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Save the dates! New TA Orientation will be held on Monday, August 31 from 1-4. The Teaching Enrichment Series will be held on September 2 and 3, from 9.00am to 12.00pm. More details soon!
We are delighted to announce that one of our former Grad 5105 students, Adan Silverio Murillo, has been awarded the Department of Applied Economics' Outstanding Achievement Award for his work as a Graduate Teaching Assistant.
Join the Center for Educational Innovation for Pedagogical Innovations Journal Club on May 19th at 12:30 in Room 444 UOffP. Each month we will present a different journal article describing a pedagogical innovation that may spark some ideas for your teaching. In May we will discuss the article "Improvements from a Flipped Classroom May Simply Be the Fruits of Active Learning" published in CBE-Life Sciences Education. Flipped classrooms have been shown to improve student learning when compared to traditional lecture approaches. This article begins to identify why that is the case. The authors studied a principle of the flipped classroom: that content attainment occurs before class and concept application occurs in class. They compared this approach to a general active learning approach: active content attainment occurs in class and concept application occurs out of class. They found no difference in student learning outcomes with either approach. These results allow them to hypothesize about what the critical elements are for learning in each approach. We will discuss those elements and some other interesting findings from this paper during the session. You do not have to read the article to benefit from attending the journal club. Bring your lunch, dessert will be served. Parking in the Gopher Lot will be validated. For a copy of the article or to attend remotely: email Christina Petersen email@example.com.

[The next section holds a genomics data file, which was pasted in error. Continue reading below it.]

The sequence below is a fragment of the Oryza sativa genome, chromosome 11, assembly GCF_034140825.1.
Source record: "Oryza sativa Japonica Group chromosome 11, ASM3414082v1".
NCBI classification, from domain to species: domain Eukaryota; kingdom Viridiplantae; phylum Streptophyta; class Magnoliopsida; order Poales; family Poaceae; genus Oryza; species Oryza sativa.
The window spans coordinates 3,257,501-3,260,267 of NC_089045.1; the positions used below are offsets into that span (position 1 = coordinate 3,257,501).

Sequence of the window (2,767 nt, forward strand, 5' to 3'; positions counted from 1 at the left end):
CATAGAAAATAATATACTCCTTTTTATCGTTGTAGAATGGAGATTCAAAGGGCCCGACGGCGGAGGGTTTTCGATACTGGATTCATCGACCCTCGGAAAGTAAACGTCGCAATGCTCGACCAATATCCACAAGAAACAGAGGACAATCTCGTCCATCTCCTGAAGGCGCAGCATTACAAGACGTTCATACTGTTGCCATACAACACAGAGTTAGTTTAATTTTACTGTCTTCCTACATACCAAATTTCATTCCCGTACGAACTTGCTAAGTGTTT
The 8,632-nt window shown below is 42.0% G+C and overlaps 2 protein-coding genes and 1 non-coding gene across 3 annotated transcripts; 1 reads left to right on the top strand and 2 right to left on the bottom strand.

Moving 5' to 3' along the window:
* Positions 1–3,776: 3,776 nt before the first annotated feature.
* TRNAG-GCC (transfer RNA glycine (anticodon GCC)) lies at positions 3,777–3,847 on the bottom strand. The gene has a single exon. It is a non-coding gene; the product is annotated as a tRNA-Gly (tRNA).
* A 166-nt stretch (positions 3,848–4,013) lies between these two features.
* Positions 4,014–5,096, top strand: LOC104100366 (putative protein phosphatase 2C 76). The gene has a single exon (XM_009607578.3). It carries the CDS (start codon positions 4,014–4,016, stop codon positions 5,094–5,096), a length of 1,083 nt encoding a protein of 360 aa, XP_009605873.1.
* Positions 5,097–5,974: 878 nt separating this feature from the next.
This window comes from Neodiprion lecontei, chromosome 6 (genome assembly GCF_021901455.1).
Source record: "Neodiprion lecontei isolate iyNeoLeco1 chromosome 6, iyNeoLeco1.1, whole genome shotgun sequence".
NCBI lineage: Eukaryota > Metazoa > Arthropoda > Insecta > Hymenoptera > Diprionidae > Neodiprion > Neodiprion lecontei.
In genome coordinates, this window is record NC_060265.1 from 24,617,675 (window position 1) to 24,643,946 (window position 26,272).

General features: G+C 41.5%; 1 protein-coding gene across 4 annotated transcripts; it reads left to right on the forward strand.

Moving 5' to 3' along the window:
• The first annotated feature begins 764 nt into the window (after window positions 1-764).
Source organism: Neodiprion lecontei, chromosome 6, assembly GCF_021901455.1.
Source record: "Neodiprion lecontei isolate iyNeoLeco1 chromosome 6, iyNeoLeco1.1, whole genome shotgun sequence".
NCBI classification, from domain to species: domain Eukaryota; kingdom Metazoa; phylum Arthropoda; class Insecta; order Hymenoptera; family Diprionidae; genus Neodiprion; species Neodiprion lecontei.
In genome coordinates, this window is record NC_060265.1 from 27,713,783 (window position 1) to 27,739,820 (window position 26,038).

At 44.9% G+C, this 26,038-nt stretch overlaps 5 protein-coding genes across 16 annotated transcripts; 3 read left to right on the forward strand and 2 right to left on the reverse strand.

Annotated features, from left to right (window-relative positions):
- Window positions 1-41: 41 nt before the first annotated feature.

Facilitator: Christina Petersen, Center for Educational Innovation
Are your student teams running smoothly, or do they sometimes look like this?
Making Sure Your Educational Multimedia Pays Off
A March post addressed how screencasts might be integrated into a class and how they can impact learning. This week’s post by Bill Rozaitis focuses on multimedia design in light of students’ more favorable responses to informal and conversational web videos rather than polished, high-quality offerings, sharing ideas about design to reduce extraneous processing, to support essential processing to support generative processing.
Visit our TILT blog to read more about it.
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To share a current teaching and learning issue or question, contact us at firstname.lastname@example.org.
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